Date of Award


Degree Type


Degree Name

Master of Arts



Major Professor

Dr. Bill Hardwig

Committee Members

Dr. Tom Haddox, Dr. Laura Howes


Appalachian author and critic Jim Wayne Miller has cited the literature of Appalachia as being, above all, earthly. While often referencing ties to a "spiritual" world, this world is strictly separate from the earthly. This causes Appalachian literature, in Miller's estimation, to be "rooted" in the world. However, by looking at three novelists in and around the Appalachian region--Charles Frazier, Lee Smith, and Wendell Berry--we can see where Miller's assertions fall short in relation to contemporary fiction. While the works of these novelists might fit Miller's description of "rootedness," it is their rootedness which causes these novels and the characters in them to interact with and explore the spiritual. Through their works, all three authors highlight the complex relationship between the "worldly" and the "otherworldly." In so doing, the two are brought into relation, and literature, instead, becomes a meeting ground for investigating the ways in which these distinct spheres relate and interconnect.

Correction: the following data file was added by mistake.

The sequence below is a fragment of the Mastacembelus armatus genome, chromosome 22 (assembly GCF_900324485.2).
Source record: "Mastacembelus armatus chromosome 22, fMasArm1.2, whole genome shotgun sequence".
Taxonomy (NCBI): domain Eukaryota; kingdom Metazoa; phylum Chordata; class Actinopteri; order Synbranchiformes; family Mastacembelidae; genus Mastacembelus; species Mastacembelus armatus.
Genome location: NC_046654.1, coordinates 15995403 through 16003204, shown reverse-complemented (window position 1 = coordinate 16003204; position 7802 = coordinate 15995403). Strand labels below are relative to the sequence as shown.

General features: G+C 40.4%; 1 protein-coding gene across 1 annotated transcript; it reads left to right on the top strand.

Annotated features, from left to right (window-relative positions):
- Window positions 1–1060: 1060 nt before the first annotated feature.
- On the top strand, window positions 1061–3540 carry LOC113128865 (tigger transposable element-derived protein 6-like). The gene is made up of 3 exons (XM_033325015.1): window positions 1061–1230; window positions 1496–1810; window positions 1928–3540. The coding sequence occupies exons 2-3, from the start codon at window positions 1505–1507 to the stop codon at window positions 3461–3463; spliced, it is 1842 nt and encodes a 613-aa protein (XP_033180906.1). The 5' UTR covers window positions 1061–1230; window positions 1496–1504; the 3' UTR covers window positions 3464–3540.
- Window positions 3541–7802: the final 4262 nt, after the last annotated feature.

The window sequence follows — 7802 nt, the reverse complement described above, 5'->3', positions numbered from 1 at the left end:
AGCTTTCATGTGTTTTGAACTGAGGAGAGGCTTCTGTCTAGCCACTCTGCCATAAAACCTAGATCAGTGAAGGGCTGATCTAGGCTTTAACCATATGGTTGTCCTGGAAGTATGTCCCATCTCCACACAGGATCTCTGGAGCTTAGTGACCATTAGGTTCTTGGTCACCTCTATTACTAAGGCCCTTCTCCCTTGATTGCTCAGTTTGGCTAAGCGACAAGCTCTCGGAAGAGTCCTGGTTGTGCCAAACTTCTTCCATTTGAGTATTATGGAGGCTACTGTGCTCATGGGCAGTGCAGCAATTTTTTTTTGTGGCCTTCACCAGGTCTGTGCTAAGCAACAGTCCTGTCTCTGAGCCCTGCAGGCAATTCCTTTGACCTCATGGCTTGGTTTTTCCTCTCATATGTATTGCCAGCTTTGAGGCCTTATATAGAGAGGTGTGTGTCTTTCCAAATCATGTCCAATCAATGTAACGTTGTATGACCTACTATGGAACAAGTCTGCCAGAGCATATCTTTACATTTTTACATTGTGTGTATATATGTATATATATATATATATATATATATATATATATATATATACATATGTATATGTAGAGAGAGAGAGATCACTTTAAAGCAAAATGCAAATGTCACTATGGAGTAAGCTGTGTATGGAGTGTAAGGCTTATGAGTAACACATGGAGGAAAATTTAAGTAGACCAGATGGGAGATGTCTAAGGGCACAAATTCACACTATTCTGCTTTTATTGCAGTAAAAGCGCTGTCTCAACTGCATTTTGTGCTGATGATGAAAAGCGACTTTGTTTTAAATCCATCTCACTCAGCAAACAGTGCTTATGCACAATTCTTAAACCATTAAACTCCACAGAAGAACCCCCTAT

In Cold Mountain, Saving Grace, and Jayber Crow, Frazier, Smith, and Berry explore the tensions between the spiritual and the physical through their concerns with place. Focusing on Edward Casey's critical work on place and its intersection with the work of several Christian theologians, we can see the differing ways in which these authors navigate and come to terms with the relationship between the "worldly" and the "otherworldly." Through their novels, these three authors also explore the various dimensions of place as the site of interaction and reconciliation for these two divided concepts. These various dimensions are united through the stressed role of human interaction in relation to place: interaction with landscape, homeplace, community, and the natural world.

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